Dad, Are we Rich?
From a speech given at a Global TiE meeting in Bali in 2011.
Almost twenty-five years ago, when my younger son was 3 years old, he asked me a question that has followed me throughout my life: “Dad, are we rich?”
I was taken totally by surprise and quickly responded with a question of my own, “Why do you ask?”
My son responded, “If we are rich, then I don’t have to go to school!”
Both my wife Amrita and I come from frugal government salaried parents, and after seeing the history of other families, we suddenly came to the realization that wealth, when earned, has to be used wisely. What might seem like a blessing can quickly become a curse. I’m sure my son had asked the question based on something he’d seen on TV or overheard in school, but the question still stayed with me.
Wealth is very relative. One thing is certain: there are always others who are wealthier than you. The opposite also applies; you are always wealthier than others!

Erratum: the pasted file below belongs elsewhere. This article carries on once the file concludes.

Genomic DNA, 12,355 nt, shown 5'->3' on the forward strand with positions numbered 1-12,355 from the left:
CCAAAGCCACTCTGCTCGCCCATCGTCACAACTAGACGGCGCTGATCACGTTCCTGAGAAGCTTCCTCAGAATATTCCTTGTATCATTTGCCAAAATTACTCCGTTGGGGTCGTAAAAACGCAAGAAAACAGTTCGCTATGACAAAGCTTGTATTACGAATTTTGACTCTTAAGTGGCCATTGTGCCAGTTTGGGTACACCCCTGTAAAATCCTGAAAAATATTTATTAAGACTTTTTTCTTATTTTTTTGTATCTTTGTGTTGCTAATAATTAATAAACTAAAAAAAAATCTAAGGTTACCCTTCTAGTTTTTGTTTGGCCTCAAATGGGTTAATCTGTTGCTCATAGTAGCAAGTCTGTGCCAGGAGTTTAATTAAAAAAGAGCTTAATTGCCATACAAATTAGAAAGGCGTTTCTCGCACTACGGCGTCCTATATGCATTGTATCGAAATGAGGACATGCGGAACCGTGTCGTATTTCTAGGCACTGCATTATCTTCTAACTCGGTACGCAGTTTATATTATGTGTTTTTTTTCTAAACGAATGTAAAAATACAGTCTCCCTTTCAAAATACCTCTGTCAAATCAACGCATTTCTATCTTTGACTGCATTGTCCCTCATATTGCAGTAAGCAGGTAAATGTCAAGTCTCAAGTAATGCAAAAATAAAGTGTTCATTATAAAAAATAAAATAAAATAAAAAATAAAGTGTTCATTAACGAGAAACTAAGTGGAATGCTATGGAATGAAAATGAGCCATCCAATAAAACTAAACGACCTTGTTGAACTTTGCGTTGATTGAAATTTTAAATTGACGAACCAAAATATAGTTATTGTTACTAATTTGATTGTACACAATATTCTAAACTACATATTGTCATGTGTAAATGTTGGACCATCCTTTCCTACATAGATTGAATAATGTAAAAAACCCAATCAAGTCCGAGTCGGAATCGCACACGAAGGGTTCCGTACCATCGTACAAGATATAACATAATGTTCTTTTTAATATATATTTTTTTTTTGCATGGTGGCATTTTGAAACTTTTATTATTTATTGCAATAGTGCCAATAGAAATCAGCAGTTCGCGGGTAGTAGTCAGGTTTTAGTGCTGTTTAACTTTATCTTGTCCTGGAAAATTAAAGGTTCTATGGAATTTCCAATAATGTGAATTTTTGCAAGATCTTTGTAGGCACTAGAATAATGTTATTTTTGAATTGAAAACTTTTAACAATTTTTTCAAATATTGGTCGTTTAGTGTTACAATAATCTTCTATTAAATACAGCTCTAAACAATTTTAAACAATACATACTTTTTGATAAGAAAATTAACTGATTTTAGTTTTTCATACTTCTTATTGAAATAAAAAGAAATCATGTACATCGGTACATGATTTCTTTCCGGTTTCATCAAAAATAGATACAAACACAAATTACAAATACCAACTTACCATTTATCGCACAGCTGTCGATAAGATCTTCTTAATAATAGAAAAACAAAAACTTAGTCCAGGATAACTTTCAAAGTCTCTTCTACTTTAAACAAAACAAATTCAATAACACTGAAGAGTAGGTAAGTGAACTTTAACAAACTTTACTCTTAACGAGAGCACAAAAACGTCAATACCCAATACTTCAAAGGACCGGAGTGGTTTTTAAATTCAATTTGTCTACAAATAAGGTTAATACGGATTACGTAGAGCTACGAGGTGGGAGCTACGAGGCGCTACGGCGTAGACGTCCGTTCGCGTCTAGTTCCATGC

For some, wealth happens when more money does not change where you live, what you eat, and whom you sleep with. But this does not apply to all. For many, simply having the ability to give back and support others’ pursuit of financial security-- even on a small scale-- can itself qualify as wealth.
For those of you who fit this definition, ask yourself: what do we do now?
Let’s use the collective force of our wealth to create more wealth for our communities by creating more entrepreneurs. I’m not talking about the few start-ups that may or may not go public, but the thousands and thousands of entrepreneurs that are yearning to start a business. They don’t have the seed money, the funding, or the advice to become entrepreneurs. But they have the vision, and isn’t that something we should support?
This has to be more a social investment than an economic one. The return will not be economic but the pure satisfaction of helping others and manifesting a virtual cycle of wealth creation. By giving back, let’s encourage a definition of wealth that extends beyond the individual back to the community and has the potential to support generations to come.
- Prasad Menon